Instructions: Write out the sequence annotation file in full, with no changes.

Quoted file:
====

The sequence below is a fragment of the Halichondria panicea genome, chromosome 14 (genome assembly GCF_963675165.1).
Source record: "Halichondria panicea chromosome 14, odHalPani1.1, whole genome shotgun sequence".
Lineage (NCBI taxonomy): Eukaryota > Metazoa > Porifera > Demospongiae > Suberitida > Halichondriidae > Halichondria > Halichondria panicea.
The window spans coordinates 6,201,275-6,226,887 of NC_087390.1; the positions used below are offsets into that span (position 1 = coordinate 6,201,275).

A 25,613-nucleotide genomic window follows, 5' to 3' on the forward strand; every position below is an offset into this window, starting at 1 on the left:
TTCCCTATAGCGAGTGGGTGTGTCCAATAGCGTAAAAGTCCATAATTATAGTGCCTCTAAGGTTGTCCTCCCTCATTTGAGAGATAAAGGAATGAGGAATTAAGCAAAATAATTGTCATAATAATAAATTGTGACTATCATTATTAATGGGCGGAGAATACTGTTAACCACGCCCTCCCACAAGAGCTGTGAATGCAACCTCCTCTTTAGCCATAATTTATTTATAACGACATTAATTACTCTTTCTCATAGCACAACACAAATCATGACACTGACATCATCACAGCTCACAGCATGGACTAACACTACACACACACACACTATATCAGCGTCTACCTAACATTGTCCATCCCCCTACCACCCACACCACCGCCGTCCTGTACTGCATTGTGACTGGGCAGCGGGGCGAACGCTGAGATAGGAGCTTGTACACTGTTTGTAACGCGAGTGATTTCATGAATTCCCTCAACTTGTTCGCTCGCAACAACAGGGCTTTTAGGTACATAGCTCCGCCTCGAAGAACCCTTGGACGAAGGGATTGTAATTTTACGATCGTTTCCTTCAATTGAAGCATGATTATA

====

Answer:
The sequence below is a fragment of the Halichondria panicea genome, chromosome 14 (genome assembly GCF_963675165.1).
Source record: "Halichondria panicea chromosome 14, odHalPani1.1, whole genome shotgun sequence".
Lineage (NCBI taxonomy): Eukaryota > Metazoa > Porifera > Demospongiae > Suberitida > Halichondriidae > Halichondria > Halichondria panicea.
The window spans coordinates 6,201,275-6,226,887 of NC_087390.1; the positions used below are offsets into that span (position 1 = coordinate 6,201,275).

A 25,613-nucleotide genomic window follows, 5' to 3' on the forward strand; every position below is an offset into this window, starting at 1 on the left:
TTCCCTATAGCGAGTGGGTGTGTCCAATAGCGTAAAAGTCCATAATTATAGTGCCTCTAAGGTTGTCCTCCCTCATTTGAGAGATAAAGGAATGAGGAATTAAGCAAAATAATTGTCATAATAATAAATTGTGACTATCATTATTAATGGGCGGAGAATACTGTTAACCACGCCCTCCCACAAGAGCTGTGAATGCAACCTCCTCTTTAGCCATAATTTATTTATAACGACATTAATTACTCTTTCTCATAGCACAACACAAATCATGACACTGACATCATCACAGCTCACAGCATGGACTAACACTACACACACACACACTATATCAGCGTCTACCTAACATTGTCCATCCCCCTACCACCCACACCACCGCCGTCCTGTACTGCATTGTGACTGGGCAGCGGGGCGAACGCTGAGATAGGAGCTTGTACACTGTTTGTAACGCGAGTGATTTCATGAATTCCCTCAACTTGTTCGCTCGCAACAACAGGGCTTTTAGGTACATAGCTCCGCCTCGAAGAACCCTTGGACGAAGGGATTGTAATTTTACGATCGTTTCCTTCAATTGAAGCATGATTATA